Debra Granik's Winter's Bone, Sebastian Junger and Tim Hetherington's Restrepo, David Michod's Animal Kingdom, and Mads Bruegger's The Red Chapel were the four top jury prize winners at the 2010 Sundance Film Festival.
Starring Jennifer Lawrence, Winter's Bone chronicles a teenage girl's difficult passage to full-fledged adulthood in the rural Ozarks, while the documentary Restrepo follows a group of American soldiers in war torn Afghanistan. In the Australian drama Animal Kingdom, starring Guy Pearce, Ben Mendelsohn, Luke Ford, and Joel Edgerton, a Melbourne crime family reaches a crisis point, while in the documentary The Red Chapel Danish filmmaker Brueggers takes a quirky look inside mysterious North Korea.
Audience awards for American productions went to actor-writer-director Josh Radnor's New York-set comedy Happythankyoumoreplease and to Davis Guggenheim's documentary Waiting for Superman, which gives an “F” to the American public schools system. The foreign winners were Peruvian writer-director Javier Fuentes-Leon's sexually charged ghost story Contracorriente / Undertow and British filmmaker Lucy Walker's Waste Land, which offers a portrait of Brazilian artist Vik Muniz's photographic project featuring recycled-garbage pickers in the outskirts of Rio de Janeiro.
The best US directors were Eric Mendelsohn for the slice-of-life narrative feature 3 Backyards and Leon Gast for the documentary Smash His Camera, about yesteryear paparazzo Ron Galella. World Cinema best director winners were Bolivian Juan Carlos Valdivia for Southern District, about a privileged family trying to cope with the changing times, and Swiss Christian Frei for Space Tourists, a documentary about wealthy people who pay loads of money to become a sort of space cadets.
The Waldo Salt awards for screenwriting went to Debra Granik and Anne Rosellini for Winter's Bone and to Juan Carlos Valdivia for Southern District.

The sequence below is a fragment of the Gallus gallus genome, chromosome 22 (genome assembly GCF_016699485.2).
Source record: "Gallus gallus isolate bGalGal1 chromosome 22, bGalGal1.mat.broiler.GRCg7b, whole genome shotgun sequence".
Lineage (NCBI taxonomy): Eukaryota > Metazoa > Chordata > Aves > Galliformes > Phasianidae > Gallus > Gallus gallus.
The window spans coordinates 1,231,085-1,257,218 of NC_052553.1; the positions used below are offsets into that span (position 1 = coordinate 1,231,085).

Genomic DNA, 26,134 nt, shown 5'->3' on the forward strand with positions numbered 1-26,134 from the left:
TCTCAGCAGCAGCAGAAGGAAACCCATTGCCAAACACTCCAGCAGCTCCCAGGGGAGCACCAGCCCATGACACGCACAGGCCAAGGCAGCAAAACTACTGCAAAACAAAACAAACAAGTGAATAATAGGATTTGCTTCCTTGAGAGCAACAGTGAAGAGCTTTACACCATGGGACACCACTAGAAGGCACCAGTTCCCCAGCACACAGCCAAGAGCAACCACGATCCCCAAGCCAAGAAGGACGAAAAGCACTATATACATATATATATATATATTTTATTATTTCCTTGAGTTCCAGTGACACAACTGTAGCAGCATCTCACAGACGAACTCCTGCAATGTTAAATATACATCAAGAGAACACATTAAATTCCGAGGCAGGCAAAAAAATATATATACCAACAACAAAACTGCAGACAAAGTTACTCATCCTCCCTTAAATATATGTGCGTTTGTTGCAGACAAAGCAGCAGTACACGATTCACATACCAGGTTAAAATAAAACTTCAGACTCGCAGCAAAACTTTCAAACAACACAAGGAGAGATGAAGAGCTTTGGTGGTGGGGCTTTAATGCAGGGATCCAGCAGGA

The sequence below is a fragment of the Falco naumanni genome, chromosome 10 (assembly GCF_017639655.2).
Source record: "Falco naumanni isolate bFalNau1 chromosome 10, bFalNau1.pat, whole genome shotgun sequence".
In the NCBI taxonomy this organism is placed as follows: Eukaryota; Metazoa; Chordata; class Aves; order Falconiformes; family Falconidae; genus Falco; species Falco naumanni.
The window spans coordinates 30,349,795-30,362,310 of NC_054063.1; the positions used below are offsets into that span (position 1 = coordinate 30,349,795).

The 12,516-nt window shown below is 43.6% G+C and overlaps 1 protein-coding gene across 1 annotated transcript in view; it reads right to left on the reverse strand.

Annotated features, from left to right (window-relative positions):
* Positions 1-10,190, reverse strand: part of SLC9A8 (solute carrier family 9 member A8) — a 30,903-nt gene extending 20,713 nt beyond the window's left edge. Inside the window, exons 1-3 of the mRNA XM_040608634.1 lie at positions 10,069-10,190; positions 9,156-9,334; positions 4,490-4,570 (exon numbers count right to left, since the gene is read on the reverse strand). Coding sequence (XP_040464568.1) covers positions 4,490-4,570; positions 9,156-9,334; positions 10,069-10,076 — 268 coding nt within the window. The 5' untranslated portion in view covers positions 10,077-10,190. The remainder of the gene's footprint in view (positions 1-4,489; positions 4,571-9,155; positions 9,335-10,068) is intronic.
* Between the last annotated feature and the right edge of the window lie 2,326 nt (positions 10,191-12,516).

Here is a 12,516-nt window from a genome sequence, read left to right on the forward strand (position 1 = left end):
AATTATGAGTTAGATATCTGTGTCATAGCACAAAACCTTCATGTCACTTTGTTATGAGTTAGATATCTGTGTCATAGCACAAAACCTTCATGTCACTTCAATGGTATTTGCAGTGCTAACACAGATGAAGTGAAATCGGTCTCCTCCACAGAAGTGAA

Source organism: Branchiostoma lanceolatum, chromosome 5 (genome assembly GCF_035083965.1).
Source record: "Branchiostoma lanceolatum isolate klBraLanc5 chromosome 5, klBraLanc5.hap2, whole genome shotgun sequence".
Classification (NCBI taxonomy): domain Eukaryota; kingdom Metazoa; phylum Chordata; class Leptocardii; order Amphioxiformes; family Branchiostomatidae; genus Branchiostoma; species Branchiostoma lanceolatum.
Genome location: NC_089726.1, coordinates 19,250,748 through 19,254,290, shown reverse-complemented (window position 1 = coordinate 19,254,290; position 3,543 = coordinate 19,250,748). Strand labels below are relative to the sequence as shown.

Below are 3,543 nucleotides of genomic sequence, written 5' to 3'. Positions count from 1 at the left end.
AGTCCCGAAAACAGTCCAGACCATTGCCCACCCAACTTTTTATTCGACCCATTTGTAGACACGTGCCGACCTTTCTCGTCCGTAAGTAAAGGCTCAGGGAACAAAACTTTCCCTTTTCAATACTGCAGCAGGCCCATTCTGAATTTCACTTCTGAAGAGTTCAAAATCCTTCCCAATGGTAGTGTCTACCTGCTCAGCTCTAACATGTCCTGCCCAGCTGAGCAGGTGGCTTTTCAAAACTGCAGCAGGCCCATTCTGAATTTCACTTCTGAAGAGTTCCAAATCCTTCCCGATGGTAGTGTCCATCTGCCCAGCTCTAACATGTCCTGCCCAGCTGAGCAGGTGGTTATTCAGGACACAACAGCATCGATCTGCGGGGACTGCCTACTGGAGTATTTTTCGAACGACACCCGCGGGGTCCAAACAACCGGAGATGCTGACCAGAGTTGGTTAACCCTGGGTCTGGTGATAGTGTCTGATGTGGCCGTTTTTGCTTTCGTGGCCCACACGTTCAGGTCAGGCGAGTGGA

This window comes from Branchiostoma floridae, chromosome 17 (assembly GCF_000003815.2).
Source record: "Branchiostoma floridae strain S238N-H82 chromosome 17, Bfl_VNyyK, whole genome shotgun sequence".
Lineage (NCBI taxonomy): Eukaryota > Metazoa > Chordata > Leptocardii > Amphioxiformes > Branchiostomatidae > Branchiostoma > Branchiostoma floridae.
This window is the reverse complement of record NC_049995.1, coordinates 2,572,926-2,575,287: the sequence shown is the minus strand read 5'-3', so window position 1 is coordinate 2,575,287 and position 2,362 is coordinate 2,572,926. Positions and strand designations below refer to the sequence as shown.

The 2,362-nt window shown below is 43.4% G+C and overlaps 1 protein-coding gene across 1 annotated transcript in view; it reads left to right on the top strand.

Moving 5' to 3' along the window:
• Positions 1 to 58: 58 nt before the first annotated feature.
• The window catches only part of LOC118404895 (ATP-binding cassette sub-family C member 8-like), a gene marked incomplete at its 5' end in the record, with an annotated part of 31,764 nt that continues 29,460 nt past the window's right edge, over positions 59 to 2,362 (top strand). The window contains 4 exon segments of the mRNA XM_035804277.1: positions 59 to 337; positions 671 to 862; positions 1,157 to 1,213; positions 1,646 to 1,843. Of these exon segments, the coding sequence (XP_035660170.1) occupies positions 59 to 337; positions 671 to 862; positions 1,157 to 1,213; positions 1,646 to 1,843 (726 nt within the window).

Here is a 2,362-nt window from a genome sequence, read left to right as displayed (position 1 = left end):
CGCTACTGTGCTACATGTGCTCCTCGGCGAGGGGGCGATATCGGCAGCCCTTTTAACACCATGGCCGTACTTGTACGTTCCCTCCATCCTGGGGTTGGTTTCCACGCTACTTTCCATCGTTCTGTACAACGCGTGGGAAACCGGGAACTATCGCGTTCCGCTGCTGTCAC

Sundance 2010 special jury prizes went to the following: Sympathy for Delicious, directed by Mark Ruffalo and written by Christopher Thornton, who starred as a recently paralyzed DJ hooked on faith healing (Orlando Bloom plays a rocker in this one); Josh Fox's documentary GasLand, about the effects of natural gas on air and water; and Rob Lemkin and Thet Sambath's Enemies of the People, a chronicle of Cambodia's troubled modern history.
Additionally, Tatiana Maslany won a special jury prize for breakout performance for her precocious teenager in Adriana Maggs' Grown Up Movie Star.
The cinematography awards went to Zak Mulligan for Diane Bell's Obselidia; Kirsten Johnson and Laura Poitras for Poitras' documentary The Oath; Mariano Cohn and Gaston Duprat for their Argentinean drama about warring neighbors, The Man Next Door; and Kate McCullough and Michael Lavelle for Ken Wardrop's Irish documentary His and Hers.
Editing awards went to Penelope Falk for Ricki Stern and Annie Sundberg's US documentary Joan Rivers: A Piece of Work and Joelle Alexis for Yael Hersonski's German/Israeli documentary A Film Unfinished.
The Best of Next award (for films made for less than $50,000) went to Todd and Brad Barnes' screwball comedy Homewrecker, the story of a romantic ex-con locksmith written by the brothers Barnes and Sophie Goodhart. The eight filmmakers taking part in this category voted for the winning film.
Other winners were Diane Bell's Obselidia, which took the Alfred P. Sloan prize for a feature film with a scientific or technology theme; and Jeremy Konner's Drunk History: Douglass and Lincoln and Mark Albiston and Louis Sutherland's The Six Dollar Fifty Man in the short films categories.
Photos: Courtesy of the Sundance Film Festival